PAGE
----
A series of 1/16″ inch holes 10 b are drilled around the circumference of the weeping platform. The 1/16″ holes 10 b have contact with the water in the container. A 5/16″ inch counter sink 10 a is used to form a little cup of water 9 in the upper surface of the weeping platform. The cups are called “brood cups”. The counter sink 10 a is at one half the thickness of the weeping platform 5 in the preferred embodiment. The broad cups 9 are the watering hole for the egg laying female mosquito. The brood cup 9 is the Achilles heel for the mosquito. Mosquitoes are very prolific because they will lay eggs in a drop of water on a leaf. Some mosquitoes will even lay eggs on a dry surface in anticipation of the water level rising. In any of these events this apparatus has the mosquitoes confined. The eggs are laid into the small amounts of water afforded by the brood cups 9. The eggs in the brood cups can develop to the early larval stage. During the early larval stage the mosquito can only survive by descending into the depths of the stagnant water container. The larval channel 10 b, here comprising a 1/16″ hole, has contact with the stagnant water. The eggs can only develop to a certain degree in the counter sink brood cup. The larval channel 10 b allows the larva to enter the depth of the stagnant water. The larva has to penetrate the depths of the water in order to feed. At this point there is no escape. They descend through the 1/16″ inch hole 10 b at the base of the brood cups 9. The larva in order to feed has to wiggle through the stagnant water. The larva is a filter feeder; they do this by wiggling through the water feeding on microorganisms. The larva has to surface periodically to breathe at the waters surface through their siphon.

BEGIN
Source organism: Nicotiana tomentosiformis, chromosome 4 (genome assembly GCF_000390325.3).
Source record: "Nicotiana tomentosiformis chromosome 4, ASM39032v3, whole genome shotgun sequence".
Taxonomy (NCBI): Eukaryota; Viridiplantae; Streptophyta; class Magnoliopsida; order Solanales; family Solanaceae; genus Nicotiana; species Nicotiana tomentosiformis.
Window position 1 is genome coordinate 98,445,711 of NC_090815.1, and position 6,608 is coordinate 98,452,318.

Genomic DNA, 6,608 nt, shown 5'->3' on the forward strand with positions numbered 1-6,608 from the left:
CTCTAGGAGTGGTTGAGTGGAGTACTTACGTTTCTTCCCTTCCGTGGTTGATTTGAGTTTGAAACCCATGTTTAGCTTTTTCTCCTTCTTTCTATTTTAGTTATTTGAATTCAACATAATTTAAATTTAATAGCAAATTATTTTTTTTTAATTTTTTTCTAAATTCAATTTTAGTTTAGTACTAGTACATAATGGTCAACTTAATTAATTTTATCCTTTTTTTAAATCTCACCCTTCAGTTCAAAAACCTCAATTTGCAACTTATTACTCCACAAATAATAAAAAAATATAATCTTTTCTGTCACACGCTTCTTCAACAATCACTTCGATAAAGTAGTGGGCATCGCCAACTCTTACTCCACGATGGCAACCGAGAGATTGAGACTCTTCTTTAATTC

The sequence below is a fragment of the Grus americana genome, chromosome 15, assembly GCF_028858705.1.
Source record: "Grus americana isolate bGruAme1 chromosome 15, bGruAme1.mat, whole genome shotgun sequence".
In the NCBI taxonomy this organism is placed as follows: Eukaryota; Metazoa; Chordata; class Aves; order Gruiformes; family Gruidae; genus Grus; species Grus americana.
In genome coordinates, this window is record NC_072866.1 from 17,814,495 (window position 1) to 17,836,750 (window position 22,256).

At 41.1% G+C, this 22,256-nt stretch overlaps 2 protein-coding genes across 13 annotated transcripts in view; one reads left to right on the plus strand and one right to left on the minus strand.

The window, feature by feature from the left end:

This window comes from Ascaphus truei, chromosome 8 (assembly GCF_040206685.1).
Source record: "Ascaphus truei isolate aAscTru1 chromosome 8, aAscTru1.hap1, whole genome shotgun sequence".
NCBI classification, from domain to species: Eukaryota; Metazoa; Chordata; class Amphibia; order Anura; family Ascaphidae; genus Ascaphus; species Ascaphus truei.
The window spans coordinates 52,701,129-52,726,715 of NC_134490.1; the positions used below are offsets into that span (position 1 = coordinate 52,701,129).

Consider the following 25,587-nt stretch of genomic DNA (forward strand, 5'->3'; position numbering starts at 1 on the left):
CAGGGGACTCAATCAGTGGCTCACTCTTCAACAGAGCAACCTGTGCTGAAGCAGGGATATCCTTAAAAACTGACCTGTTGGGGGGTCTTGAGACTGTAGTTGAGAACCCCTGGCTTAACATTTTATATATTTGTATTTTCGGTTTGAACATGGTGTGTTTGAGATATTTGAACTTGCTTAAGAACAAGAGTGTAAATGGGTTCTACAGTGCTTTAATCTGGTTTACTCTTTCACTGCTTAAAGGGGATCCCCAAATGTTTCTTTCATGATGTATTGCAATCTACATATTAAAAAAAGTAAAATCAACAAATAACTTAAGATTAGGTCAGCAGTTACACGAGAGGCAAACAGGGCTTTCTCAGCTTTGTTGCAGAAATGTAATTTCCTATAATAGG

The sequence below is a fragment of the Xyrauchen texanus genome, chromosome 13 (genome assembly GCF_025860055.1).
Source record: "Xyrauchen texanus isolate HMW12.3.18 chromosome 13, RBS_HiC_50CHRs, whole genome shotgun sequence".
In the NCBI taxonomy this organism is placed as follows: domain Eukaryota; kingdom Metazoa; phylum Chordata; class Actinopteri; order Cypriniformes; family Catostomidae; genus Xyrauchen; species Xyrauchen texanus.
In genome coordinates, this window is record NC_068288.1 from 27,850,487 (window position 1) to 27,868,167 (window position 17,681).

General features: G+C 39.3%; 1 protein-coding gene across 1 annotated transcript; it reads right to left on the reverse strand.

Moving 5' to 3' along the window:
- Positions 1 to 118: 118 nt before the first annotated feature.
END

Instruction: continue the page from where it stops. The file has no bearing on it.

The tower 14 provides a breathing space. This invention allows the mosquitoes to complete their life cycle. Completion of their life cycle serves two purposes, first for educational purposes one can observe the mosquito thorough its life cycle by viewing it through the transparent tower 14. Second the adult captive mosquito will die and fall into the stagnant water and become food for the developing generation.